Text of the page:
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I am trying to do certain operations in dataframe as shown in my code below. Though this works fine.However I am repeating the same statements twice or following a dirty approach to perform the operations twice. Can you help me to make it efficient and elegant?

I have a dataframe df in which I have to apply certain rules (see at the bottom PEEP_con and Fio2_con). PEEP_con has to be applied only to records with item_name == PEEP (df_P) and FiO2_con to item_name == Fio2 (df_F)

Before I apply the final conditions, I do certain preprocessing tasks which is 100 pc same for both the conditions but has to be done once for df_P and df_F . Hope this helps

Please find my code below (credit to SO users for help)

df = pd.read_csv('sample_data.csv')
df['charttime'] = pd.to_datetime(df['charttime'])
df = df.loc[df.value.mod(1).eq(0)]  # removes records with values like 5.4,6.1 etc

# I am creating two dataframes here. Is it possible to do this on the fly without creating two dataframes
df_P = df[df['item_name'] == 'PEEP']
df_P['value'] = np.where(df_P['value'] < 5, 5, df_P['value'])
df_F = df[df['item_name'] == 'Fi02/100']

# for the first time, I manually keep it to df_P and later I change it to df_F manually
dfa = df_F

# below operations is same for both the dataframes
m = dfa.assign(date=dfa.charttime.dt.date).groupby(['date',dfa.value.ne(dfa.value.shift()).cumsum()]).first().reset_index(drop=True)
c = pd.to_timedelta(24,unit='h')-(m.charttime-m.charttime.dt.normalize())
m['total_hr'] = m.groupby(['subject_id'])['charttime'].diff().shift(-1).fillna(c).dt.total_seconds()/3600
final_df = m.assign(date = m.charttime.dt.date)
gone_hr = final_df[final_df['total_hr'] > 1]
lone_hr = final_df[final_df['total_hr'] < 1]
min_gone_hr_data = gone_hr.groupby(['subject_id','date'])['value'].min().reset_index()
min_lone_hr_data = lone_hr.groupby(['subject_id','date'])['value'].min().reset_index()
op1 = gone_hr.merge(min_gone_hr_data, on = ['subject_id','date','value'],how = 'inner')
op2 = lone_hr.merge(min_lone_hr_data, on = ['subject_id','date','value'],how = 'inner')
op = (op1.set_index(['subject_id','date']).combine_first(op2.set_index(['subject_id','date'])).reset_index())

# This condition is only for `df_P`
PEEP_con = lambda x: (x.shift(2).ge(x.shift(1))) & (x.ge(x.shift(2).add(3))) & (x.shift(-1).ge(x.shift(2).add(3)))

# This condition is only for `df_F`
Fi02_con = lambda x: (x.shift(2).ge(x.shift(1))) & (x.ge(x.shift(2).add(20))) & (x.shift(-1).ge(x.shift(2).add(20)))

# this field should only be applied for df_P
op['fake_VAC'] = op.groupby('subject_id')['value'].transform(PEEP_con).map({True:'fake VAC',False:''})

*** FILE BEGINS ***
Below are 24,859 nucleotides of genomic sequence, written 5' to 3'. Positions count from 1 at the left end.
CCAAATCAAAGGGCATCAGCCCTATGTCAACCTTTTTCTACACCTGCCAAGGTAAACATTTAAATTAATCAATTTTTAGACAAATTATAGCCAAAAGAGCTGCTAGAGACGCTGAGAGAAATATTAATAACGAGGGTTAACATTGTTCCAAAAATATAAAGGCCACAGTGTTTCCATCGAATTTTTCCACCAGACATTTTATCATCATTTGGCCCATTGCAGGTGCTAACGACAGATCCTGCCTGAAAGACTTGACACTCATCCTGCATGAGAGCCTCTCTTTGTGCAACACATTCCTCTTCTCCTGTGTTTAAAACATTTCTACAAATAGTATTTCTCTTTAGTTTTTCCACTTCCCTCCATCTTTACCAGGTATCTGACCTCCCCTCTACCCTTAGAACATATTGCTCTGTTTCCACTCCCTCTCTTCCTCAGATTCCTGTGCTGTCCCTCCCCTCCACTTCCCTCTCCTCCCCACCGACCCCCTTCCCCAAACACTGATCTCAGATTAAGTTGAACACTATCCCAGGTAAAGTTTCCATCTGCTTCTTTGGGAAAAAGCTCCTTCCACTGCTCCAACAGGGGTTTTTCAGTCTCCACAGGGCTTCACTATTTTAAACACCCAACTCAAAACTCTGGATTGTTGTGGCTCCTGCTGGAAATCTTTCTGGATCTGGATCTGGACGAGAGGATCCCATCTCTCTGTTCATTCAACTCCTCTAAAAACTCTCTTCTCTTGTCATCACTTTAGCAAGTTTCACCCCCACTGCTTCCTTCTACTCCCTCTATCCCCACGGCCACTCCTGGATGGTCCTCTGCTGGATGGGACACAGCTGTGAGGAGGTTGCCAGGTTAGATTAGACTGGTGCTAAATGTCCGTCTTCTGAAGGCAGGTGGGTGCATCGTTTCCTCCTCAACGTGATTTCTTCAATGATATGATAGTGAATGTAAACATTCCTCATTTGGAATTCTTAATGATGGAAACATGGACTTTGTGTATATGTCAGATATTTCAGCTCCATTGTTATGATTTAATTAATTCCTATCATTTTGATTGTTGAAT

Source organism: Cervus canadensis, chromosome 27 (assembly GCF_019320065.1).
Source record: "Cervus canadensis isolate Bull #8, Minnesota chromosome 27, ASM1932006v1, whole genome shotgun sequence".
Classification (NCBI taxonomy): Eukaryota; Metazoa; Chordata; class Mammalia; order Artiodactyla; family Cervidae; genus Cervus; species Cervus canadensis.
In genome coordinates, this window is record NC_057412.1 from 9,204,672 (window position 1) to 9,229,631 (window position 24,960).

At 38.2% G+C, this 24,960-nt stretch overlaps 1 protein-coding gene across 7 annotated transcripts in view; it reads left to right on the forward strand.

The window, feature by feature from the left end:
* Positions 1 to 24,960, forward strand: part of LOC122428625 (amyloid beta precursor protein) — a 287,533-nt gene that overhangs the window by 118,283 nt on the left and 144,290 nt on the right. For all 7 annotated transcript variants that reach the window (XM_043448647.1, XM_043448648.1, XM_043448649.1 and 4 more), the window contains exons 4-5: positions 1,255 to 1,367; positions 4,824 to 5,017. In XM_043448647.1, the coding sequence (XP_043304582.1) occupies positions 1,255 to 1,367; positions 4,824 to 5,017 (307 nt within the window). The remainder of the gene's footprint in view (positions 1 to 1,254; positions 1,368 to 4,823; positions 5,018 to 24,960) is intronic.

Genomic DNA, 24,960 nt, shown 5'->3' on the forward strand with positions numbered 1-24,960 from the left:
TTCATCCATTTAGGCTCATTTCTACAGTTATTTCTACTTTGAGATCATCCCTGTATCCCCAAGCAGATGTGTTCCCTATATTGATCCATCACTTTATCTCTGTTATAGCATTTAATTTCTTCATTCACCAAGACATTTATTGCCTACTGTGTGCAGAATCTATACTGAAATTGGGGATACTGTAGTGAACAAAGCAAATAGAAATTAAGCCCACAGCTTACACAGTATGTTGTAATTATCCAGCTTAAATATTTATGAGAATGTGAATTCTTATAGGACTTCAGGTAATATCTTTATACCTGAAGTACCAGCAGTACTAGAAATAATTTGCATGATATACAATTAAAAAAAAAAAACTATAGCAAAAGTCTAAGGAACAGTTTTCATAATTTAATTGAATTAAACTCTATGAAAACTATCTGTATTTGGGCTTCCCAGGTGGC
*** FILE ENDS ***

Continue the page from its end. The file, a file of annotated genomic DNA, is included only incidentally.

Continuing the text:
# this field should only be applied for df_F
op['Fi02_flag'] = op.groupby('subject_id')['value'].transform(Fi02_con).map({True:'VAC',False:''})

I request your inputs in making this more elegant and efficient. Though suggestions w.r.t to logic are welcome, I am mostly looking for ways to optimize the code structure

Currently I generate two csv file output (one for PEEP and other for Fi02). Instead I would like to have both the columns Fi02_flag and fake_VAC in the same csv file (one final dataframe)

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You're indeed doing a lot of stuff twice. The first step is recognizing that you have a problem :D

The following collection of functions could be used to decrease the repetition:

def load_df(item_name):
   return df[df['item_name'] == item_name]

def get_hr_op(predicate):
   """ Predicate is a lambda """
   hr = final_df[predicate(final_df['total_hr'])]
   min_hr = hr.groupby(['subject_id','date'])['value'].min().reset_index()
   op = hr.merge(min_hr, on = ['subject_id','date','value'],how = 'inner')
   return op.set_index(['subject_id','date'])

def make_con(add_qty):
   def con(x):
      return (
         x.shift(2).ge(x.shift(1))
      ) & (
         x.ge(x.shift(2).add(3))
      ) & (
         x.shift(-1).ge(
            x.shift(2).add(add_qty)
         )
      )
   return con

def apply_field(name, title, add_qty):
   con = make_con(add_qty)
   op[name] = op.groupby('subject_id')['value'].transform(con).map({True:title,False:''})

You get the idea. Basically, functions are your friend. There may be some fancier way of cleaning this up using Pandas-specific stuff, but this is the Python way.

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  • \$\begingroup\$ Will try now. Thanks. Upvoted \$\endgroup\$ – The Great Sep 2 '19 at 14:11

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